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Congresswoman Debbie Dingell

Representing the 12th District of Michigan

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Dingell to FCC: Environmental Protections, Infrastructure Deployment Not Mutually Exclusive

March 21, 2018
Press Release

WASHINGTON, D.C. – U.S. Congresswoman Debbie Dingell (MI-12) today sent a letter to Federal Communications Commission (FCC) Commissioner Brendan Carr urging him to reconsider a proposed order that would eviscerate critical environmental and transparency protections created by the National Environmental Policy Act (NEPA). In the letter, Dingell argued that 5G infrastructure holds great promise for improving lives and connecting our communities, but that landmark environmental protections do not have to be sacrificed in the process.

“As a Member of Congress, I am committed to pursuing high-speed, universal broadband access, but I believe it foolish to sacrifice public transparency and thoughtful environmental considerations to do so,” Dingell wrote. “Without much thought, your proposed order weakens NEPA’s transparency framework in the name of efficiency, yet does not include a single enforceable commitment to ensure that broadband providers will actually build more infrastructure.

 “At its root, NEPA requires the government to consider the environmental impact of its actions and encourage public participation in its decision-making process. Testimony before the House Subcommittee on Communications and Technology reveals that often ‘NEPA gives citizens their only opportunity to voice concerns about a federal project’s impact on their community.’ The Commission’s process leading to this proposed order has not adequately considered the benefits of NEPA and its transparency requirements for infrastructure projects.

 “For those reasons, I ask for your commitment and urge you to reconsider your proposal.”

 The full letter can be read here and below.

 

March 21, 2018

 

The Honorable Brendan Carr

Commissioner

Federal Communications Commission                                                

445 12th Street SW

Washington, DC 20554

 

Dear Commissioner Carr:

 

This letter is to urge you to reconsider your proposed order that would eviscerate the critical environmental and transparency protections created by the National Environmental Policy Act (NEPA). The justification for your proposed order’s attack on NEPA is lacking. I am particularly puzzled by the dearth of serious discussion in the record regarding the impact of gutting NEPA on local communities, businesses, and the environment.  In addition, the NEPA process also provides an opportunity for input to improve project design and public acceptance.  As a Member of Congress, I am committed to pursuing high-speed, universal broadband access, but I believe it foolish to sacrifice public transparency and thoughtful environmental considerations to do so.   Without much thought, your proposed order weakens NEPA’s transparency framework in the name of efficiency, yet does not include a single enforceable commitment to ensure that broadband providers will actually build more infrastructure.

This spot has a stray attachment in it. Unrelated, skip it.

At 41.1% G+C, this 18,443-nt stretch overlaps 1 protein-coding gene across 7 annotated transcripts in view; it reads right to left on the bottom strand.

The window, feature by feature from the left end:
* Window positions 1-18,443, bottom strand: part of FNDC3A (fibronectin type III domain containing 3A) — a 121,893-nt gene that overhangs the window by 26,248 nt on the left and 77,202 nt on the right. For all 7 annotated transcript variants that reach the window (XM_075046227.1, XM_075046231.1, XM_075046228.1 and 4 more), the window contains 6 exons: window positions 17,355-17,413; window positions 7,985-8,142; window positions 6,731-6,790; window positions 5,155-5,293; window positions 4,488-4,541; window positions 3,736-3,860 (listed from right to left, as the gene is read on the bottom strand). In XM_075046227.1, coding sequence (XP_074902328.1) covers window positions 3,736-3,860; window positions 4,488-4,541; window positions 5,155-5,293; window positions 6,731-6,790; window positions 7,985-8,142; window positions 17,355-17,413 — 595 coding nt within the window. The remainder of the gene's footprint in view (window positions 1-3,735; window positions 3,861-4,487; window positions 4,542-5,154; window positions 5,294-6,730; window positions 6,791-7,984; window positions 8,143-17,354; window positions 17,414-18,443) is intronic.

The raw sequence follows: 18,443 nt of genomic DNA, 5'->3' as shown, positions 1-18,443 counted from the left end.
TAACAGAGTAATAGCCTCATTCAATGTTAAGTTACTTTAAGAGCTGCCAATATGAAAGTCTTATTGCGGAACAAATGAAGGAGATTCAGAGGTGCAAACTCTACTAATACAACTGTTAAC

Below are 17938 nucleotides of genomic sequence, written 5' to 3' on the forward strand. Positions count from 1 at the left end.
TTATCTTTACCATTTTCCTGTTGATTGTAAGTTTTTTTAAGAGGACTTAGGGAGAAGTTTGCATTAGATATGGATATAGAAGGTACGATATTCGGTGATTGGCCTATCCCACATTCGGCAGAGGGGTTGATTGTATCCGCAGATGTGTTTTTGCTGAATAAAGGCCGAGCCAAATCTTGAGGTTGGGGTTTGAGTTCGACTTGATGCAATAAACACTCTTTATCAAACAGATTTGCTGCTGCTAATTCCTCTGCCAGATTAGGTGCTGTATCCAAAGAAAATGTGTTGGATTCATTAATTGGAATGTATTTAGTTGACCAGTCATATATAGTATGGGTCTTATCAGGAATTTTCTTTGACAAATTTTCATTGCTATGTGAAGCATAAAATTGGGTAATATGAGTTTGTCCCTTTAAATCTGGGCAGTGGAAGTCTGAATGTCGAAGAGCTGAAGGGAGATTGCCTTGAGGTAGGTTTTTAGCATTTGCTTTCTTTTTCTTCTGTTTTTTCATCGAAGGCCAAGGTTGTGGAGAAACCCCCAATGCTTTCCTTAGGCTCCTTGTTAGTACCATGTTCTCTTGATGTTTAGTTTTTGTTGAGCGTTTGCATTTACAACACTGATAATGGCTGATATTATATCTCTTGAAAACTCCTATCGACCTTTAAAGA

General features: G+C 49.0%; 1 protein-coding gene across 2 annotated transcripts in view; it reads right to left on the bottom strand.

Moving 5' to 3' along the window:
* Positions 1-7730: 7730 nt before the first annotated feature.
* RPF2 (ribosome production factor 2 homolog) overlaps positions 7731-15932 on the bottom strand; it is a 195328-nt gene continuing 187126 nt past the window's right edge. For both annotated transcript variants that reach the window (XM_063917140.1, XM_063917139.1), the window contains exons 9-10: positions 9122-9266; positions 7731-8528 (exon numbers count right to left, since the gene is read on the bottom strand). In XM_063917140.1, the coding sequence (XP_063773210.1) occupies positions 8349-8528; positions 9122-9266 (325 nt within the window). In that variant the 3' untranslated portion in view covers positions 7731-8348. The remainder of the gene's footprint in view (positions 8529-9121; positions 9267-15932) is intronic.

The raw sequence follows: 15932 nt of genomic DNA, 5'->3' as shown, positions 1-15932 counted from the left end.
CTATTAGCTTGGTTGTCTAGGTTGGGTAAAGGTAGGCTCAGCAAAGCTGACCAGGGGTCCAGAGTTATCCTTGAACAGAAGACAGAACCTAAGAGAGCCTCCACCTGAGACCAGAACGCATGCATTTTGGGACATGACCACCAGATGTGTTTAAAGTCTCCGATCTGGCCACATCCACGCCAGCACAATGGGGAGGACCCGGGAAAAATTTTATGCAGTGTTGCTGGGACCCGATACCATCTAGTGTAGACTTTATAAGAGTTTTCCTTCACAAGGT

Since the Federal Communications Commission (FCC) first voted to open this docket, I have feared that it misunderstands NEPA and its purpose.  At its root, NEPA requires the government to consider the environmental impact of its actions and encourage public participation in its decision-making process.[1]  Testimony before the House Subcommittee on Communications and Technology reveals that often “NEPA gives citizens their only opportunity to voice concerns about a federal project’s impact on their community.”[2]  The Commission’s process leading to this proposed order has not adequately considered the benefits of NEPA and its transparency requirements for infrastructure projects.  For example, “the NEPA process has saved money, time, lives, historical sites, endangered species, and public lands while encouraging compromise and resulting in better projects with more public support.”[3]